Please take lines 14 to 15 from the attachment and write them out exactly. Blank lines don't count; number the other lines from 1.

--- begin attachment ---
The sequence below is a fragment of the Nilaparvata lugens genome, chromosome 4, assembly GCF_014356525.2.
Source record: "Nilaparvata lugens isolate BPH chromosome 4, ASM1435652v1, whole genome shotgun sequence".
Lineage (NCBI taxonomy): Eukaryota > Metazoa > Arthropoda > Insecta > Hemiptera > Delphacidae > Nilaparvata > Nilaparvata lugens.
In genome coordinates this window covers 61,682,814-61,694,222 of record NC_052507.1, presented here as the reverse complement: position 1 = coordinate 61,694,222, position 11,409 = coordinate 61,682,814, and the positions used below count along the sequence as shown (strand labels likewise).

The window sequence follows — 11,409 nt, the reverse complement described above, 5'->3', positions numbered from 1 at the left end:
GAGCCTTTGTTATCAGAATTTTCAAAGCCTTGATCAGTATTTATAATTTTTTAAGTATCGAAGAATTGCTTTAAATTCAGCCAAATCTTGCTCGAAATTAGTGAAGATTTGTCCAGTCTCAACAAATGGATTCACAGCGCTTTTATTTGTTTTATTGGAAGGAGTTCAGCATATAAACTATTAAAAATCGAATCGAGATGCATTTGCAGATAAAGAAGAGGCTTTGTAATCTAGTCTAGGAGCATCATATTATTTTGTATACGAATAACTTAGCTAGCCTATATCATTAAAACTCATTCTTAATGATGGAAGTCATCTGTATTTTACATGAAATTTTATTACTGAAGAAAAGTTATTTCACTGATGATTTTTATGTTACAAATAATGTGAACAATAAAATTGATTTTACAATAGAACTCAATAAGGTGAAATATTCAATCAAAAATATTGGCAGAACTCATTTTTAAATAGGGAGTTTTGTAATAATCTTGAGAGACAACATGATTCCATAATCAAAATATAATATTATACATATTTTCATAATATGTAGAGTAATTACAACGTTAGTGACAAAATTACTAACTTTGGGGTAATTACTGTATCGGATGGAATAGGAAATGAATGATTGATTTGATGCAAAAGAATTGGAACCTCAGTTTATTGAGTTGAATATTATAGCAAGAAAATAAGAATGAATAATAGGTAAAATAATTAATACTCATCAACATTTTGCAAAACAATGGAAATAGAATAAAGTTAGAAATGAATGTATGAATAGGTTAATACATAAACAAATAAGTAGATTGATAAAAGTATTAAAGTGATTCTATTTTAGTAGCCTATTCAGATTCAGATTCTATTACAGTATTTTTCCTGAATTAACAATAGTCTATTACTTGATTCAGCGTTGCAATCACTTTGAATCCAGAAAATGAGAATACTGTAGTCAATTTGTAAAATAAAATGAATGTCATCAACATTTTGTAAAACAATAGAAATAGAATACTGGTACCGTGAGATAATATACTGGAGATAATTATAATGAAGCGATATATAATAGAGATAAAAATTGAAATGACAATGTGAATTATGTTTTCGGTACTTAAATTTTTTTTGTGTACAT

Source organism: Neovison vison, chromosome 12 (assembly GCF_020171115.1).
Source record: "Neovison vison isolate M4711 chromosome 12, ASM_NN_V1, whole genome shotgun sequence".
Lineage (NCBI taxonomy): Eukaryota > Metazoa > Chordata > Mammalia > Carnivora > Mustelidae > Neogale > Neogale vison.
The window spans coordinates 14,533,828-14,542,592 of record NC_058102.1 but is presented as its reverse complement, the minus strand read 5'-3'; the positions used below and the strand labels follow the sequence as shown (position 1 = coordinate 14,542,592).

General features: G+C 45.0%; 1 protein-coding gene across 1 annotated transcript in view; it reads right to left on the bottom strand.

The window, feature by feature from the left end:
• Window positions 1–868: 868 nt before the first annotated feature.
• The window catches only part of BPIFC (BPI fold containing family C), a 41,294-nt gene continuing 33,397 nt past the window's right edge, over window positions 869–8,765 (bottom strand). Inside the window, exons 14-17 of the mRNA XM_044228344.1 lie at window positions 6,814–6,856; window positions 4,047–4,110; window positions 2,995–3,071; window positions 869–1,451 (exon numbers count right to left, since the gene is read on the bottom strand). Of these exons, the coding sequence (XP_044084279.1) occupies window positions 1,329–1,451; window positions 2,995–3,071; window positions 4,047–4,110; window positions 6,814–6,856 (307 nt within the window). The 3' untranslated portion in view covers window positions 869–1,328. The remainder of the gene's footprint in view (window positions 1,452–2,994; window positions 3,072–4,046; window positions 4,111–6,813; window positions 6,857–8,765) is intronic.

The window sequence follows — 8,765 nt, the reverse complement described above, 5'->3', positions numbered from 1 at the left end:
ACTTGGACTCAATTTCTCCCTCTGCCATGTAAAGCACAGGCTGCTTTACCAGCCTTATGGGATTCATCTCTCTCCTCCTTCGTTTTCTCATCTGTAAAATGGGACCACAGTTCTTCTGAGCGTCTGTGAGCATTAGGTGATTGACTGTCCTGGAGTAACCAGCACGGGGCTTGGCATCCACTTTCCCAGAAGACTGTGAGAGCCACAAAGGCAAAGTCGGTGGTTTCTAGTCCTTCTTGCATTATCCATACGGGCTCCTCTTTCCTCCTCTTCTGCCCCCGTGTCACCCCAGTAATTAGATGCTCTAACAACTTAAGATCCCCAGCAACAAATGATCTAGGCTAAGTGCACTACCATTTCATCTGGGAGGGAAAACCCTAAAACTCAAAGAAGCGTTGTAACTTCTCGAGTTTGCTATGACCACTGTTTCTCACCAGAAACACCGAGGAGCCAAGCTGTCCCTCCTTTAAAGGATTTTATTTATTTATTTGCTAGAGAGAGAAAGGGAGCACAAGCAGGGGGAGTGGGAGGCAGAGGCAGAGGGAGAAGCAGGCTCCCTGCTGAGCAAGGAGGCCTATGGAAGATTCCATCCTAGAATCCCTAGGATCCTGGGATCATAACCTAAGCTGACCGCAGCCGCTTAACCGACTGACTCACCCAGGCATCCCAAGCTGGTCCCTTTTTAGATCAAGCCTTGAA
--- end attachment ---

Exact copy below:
• The window catches only part of BPIFC (BPI fold containing family C), a 41,294-nt gene continuing 33,397 nt past the window's right edge, over window positions 869–8,765 (bottom strand). Inside the window, exons 14-17 of the mRNA XM_044228344.1 lie at window positions 6,814–6,856; window positions 4,047–4,110; window positions 2,995–3,071; window positions 869–1,451 (exon numbers count right to left, since the gene is read on the bottom strand). Of these exons, the coding sequence (XP_044084279.1) occupies window positions 1,329–1,451; window positions 2,995–3,071; window positions 4,047–4,110; window positions 6,814–6,856 (307 nt within the window). The 3' untranslated portion in view covers window positions 869–1,328. The remainder of the gene's footprint in view (window positions 1,452–2,994; window positions 3,072–4,046; window positions 4,111–6,813; window positions 6,857–8,765) is intronic.

The window sequence follows — 8,765 nt, the reverse complement described above, 5'->3', positions numbered from 1 at the left end: